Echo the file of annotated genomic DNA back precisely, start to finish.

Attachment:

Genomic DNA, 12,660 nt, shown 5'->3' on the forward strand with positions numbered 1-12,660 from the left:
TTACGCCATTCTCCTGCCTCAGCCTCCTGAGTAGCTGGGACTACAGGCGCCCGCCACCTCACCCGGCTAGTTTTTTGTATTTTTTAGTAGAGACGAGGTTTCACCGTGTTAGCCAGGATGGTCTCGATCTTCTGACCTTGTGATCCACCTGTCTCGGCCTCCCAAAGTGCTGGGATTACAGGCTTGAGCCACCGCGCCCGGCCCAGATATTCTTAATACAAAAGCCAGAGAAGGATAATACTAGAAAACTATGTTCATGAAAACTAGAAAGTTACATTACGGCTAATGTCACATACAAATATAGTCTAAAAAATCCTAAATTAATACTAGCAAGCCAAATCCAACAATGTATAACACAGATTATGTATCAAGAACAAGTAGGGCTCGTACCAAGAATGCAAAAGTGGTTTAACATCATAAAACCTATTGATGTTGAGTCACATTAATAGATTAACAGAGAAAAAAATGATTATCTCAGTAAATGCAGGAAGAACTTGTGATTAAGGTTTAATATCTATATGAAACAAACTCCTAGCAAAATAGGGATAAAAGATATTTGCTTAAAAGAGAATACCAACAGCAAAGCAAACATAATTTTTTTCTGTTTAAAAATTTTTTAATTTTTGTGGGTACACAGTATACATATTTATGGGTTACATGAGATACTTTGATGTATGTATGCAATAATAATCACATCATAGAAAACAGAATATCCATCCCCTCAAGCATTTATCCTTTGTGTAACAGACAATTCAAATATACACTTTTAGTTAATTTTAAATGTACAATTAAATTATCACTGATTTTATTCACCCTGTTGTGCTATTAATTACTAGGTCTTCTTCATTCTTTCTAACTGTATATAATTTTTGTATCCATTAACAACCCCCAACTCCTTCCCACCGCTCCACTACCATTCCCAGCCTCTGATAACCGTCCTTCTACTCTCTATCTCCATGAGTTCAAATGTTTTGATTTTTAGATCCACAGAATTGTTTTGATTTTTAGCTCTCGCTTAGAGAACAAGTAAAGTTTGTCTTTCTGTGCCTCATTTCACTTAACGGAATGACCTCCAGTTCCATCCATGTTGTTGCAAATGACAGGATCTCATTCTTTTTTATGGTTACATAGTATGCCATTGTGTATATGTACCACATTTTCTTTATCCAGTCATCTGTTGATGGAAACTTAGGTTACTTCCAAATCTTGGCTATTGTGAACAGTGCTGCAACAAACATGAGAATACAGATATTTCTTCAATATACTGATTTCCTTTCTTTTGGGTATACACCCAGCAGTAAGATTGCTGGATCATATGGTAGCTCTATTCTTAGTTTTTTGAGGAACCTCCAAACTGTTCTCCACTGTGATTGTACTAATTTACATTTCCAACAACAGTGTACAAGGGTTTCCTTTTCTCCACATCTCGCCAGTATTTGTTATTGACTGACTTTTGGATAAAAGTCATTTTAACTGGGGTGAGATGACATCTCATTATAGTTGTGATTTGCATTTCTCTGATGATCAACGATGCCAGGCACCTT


Genomic DNA, 12,660 nt, shown 5'->3' on the forward strand with positions numbered 1-12,660 from the left:
TTACGCCATTCTCCTGCCTCAGCCTCCTGAGTAGCTGGGACTACAGGCGCCCGCCACCTCACCCGGCTAGTTTTTTGTATTTTTTAGTAGAGACGAGGTTTCACCGTGTTAGCCAGGATGGTCTCGATCTTCTGACCTTGTGATCCACCTGTCTCGGCCTCCCAAAGTGCTGGGATTACAGGCTTGAGCCACCGCGCCCGGCCCAGATATTCTTAATACAAAAGCCAGAGAAGGATAATACTAGAAAACTATGTTCATGAAAACTAGAAAGTTACATTACGGCTAATGTCACATACAAATATAGTCTAAAAAATCCTAAATTAATACTAGCAAGCCAAATCCAACAATGTATAACACAGATTATGTATCAAGAACAAGTAGGGCTCGTACCAAGAATGCAAAAGTGGTTTAACATCATAAAACCTATTGATGTTGAGTCACATTAATAGATTAACAGAGAAAAAAATGATTATCTCAGTAAATGCAGGAAGAACTTGTGATTAAGGTTTAATATCTATATGAAACAAACTCCTAGCAAAATAGGGATAAAAGATATTTGCTTAAAAGAGAATACCAACAGCAAAGCAAACATAATTTTTTTCTGTTTAAAAATTTTTTAATTTTTGTGGGTACACAGTATACATATTTATGGGTTACATGAGATACTTTGATGTATGTATGCAATAATAATCACATCATAGAAAACAGAATATCCATCCCCTCAAGCATTTATCCTTTGTGTAACAGACAATTCAAATATACACTTTTAGTTAATTTTAAATGTACAATTAAATTATCACTGATTTTATTCACCCTGTTGTGCTATTAATTACTAGGTCTTCTTCATTCTTTCTAACTGTATATAATTTTTGTATCCATTAACAACCCCCAACTCCTTCCCACCGCTCCACTACCATTCCCAGCCTCTGATAACCGTCCTTCTACTCTCTATCTCCATGAGTTCAAATGTTTTGATTTTTAGATCCACAGAATTGTTTTGATTTTTAGCTCTCGCTTAGAGAACAAGTAAAGTTTGTCTTTCTGTGCCTCATTTCACTTAACGGAATGACCTCCAGTTCCATCCATGTTGTTGCAAATGACAGGATCTCATTCTTTTTTATGGTTACATAGTATGCCATTGTGTATATGTACCACATTTTCTTTATCCAGTCATCTGTTGATGGAAACTTAGGTTACTTCCAAATCTTGGCTATTGTGAACAGTGCTGCAACAAACATGAGAATACAGATATTTCTTCAATATACTGATTTCCTTTCTTTTGGGTATACACCCAGCAGTAAGATTGCTGGATCATATGGTAGCTCTATTCTTAGTTTTTTGAGGAACCTCCAAACTGTTCTCCACTGTGATTGTACTAATTTACATTTCCAACAACAGTGTACAAGGGTTTCCTTTTCTCCACATCTCGCCAGTATTTGTTATTGACTGACTTTTGGATAAAAGTCATTTTAACTGGGGTGAGATGACATCTCATTATAGTTGTGATTTGCATTTCTCTGATGATCAACGATGCCAGGCACCTT